Most of the best Dota 2 teams prove their strength by winning.

Team Spirit beat Natus Vincere 2-1 on January 10 in the Dota Pro Circuit Eastern Europe Division I Tour 1, picking up the last two games of the series in comfortable fashion.

But it was their game one loss to Na’Vi that really demonstrated their billing as a top-tier team in a 72-minute nailbiter.

Team Spirit versus Na’Vi: Early game

Team Spirit, The International 2021
Credit: Valve

Despite leading in net worth at only three points throughout the game, Spirit thoroughly frustrated Na’Vi’s game plan with great teamfighting and itemization.

The early game was not pretty for Team Spirit.

In terms of kill count, Na’Vi shot up to 23 kills compared to Team Spirit’s six 30 minutes into the game.

Screenshot by Dexter Tan Guan Hao/ONE Esports

The situation in this screenshot isn’t an uncommon one. Most teams here get crushed, then find their barracks destroyed, and finally wait for the inevitable defeat. How did Spirit survive—and even thrive—for 40 more minutes after this?

Team Spirit kept up relatively well in net worth and experience, thanks mostly to their two cores—Illya “Yatoro” Mulyarchuk’s Kunkka and Alexander “TORONTOTOKYO” Khertek’s Queen of Pain.

How Team Spirit played the map with mobility

Team Spirit's Collapse, Miposhka, and Mira at The International 10's (TI10) main event playoffs
Credit: Valve

When the enemy dominates, the map shrinks. As opponents get more aggressive and closer to your fountain, however, the other side of the map—counterintuitively to many players—becomes the safest place.

That’s where Yatoro played the majority of the game. He parked himself in the top lane, clearing out the Dire jungle and creep wave periodically.

But playing Kunkka, a hero not regarded as mobile, meant he needed a creative solution to stay far away on the map, and yet still be ready to participate in fights with his underfarmed allies.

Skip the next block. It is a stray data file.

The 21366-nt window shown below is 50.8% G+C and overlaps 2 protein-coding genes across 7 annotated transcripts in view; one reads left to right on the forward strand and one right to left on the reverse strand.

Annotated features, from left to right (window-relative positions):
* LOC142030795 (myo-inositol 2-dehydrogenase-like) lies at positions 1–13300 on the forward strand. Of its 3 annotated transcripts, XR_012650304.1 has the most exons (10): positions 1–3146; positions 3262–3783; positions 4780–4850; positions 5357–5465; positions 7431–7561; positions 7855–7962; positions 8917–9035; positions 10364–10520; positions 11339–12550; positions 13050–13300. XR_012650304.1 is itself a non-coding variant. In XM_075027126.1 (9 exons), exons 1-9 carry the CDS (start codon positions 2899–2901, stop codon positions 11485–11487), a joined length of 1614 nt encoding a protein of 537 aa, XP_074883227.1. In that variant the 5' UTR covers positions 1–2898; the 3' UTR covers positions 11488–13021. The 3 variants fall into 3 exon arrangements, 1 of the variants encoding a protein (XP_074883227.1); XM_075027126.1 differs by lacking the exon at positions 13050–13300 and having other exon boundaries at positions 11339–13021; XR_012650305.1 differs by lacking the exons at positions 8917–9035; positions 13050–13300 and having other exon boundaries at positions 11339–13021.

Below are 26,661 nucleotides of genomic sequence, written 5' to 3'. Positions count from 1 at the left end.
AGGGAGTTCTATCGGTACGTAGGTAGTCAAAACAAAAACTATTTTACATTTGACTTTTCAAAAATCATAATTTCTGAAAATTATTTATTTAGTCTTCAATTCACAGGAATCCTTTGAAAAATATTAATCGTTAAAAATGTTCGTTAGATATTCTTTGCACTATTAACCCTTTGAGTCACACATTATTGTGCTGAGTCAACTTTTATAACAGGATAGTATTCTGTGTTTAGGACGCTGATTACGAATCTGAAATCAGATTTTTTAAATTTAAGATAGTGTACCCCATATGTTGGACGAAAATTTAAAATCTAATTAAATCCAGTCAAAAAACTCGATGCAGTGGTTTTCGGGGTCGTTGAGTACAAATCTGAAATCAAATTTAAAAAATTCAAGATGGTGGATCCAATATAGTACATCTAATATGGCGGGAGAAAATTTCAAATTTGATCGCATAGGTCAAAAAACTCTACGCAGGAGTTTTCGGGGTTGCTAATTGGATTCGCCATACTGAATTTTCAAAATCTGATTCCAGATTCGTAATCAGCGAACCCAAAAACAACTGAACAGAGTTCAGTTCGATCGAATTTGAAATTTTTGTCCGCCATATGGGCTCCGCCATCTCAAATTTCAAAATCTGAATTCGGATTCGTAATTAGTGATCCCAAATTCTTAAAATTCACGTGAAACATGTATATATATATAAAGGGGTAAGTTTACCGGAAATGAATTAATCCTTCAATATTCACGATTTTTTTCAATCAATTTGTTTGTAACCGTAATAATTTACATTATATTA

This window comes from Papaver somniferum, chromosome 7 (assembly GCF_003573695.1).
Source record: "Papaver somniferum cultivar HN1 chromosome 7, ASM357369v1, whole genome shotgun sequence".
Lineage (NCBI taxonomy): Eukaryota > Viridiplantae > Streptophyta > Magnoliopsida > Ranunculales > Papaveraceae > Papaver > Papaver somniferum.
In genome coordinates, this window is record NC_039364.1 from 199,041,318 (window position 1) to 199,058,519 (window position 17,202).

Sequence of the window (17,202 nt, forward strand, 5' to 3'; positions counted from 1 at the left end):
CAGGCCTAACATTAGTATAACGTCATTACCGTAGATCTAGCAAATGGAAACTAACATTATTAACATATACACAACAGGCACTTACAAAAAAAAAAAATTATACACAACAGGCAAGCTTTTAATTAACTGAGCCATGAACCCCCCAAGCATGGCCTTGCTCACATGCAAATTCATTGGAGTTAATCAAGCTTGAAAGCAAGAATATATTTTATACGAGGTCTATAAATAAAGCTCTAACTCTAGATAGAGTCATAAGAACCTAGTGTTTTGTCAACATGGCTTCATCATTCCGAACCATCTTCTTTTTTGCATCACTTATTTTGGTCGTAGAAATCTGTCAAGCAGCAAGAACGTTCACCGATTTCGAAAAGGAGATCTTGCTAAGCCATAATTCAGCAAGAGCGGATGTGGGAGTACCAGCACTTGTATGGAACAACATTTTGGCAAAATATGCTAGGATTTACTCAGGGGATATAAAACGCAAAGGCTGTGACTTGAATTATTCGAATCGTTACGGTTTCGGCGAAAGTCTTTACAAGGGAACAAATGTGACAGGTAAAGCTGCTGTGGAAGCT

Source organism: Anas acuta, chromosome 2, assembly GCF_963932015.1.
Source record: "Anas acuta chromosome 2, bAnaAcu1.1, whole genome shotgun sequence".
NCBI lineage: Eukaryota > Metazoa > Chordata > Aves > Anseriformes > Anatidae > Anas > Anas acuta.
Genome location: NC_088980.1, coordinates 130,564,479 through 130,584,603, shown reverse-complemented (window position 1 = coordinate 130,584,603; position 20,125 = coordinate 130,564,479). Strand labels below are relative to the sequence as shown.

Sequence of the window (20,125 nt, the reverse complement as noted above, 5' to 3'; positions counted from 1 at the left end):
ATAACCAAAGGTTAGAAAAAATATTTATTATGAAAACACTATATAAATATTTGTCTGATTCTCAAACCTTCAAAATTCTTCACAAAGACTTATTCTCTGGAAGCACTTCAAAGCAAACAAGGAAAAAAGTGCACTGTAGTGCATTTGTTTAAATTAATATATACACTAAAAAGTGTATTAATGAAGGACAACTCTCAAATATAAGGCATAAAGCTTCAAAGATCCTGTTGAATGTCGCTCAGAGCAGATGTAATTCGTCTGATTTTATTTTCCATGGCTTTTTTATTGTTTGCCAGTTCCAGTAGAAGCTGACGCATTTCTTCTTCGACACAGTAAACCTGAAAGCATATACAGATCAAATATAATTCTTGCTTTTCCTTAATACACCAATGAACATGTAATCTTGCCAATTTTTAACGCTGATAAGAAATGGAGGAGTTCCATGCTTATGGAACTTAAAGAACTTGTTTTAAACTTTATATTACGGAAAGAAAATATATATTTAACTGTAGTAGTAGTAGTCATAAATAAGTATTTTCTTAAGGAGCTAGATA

Yatoro used Boots of Travel to farm in dangerous areas

Yatoro rushed Boots of Travel as his first major purchase. He got an Armlet of Mordiggian before since it’s highly beneficial for the lane and provides good damage for strength heroes.

BoT opened up opportunities for him to sneak into the Dire area, but he still had a cheeky combination with X Marks the Spot (E) up his sleeve.

Spirit’s hard carry took up a pseudo-Ember Spirit role for his team, using X Marks the Spot to invade particularly dangerous areas (21 times himself).

With just one Tidebringer, he was able to bring down an entire creep wave, often leaving Na’Vi heroes scrambling in his wake.

He was able to use X Marks the Spot on allies too, letting TORONTOTKYO or Magomed “Collapse” Khalilov on Sand King Blink in, clear a wave, then pull them back to safety.

With this method, he proved to be an effective defender, keeping his botlane in check and still ready to return with barely any resources spent. Yatoro amassed 939 last hits on his own—just 114 last hits away from the enemy Ursa and Invoker’s combined 1053.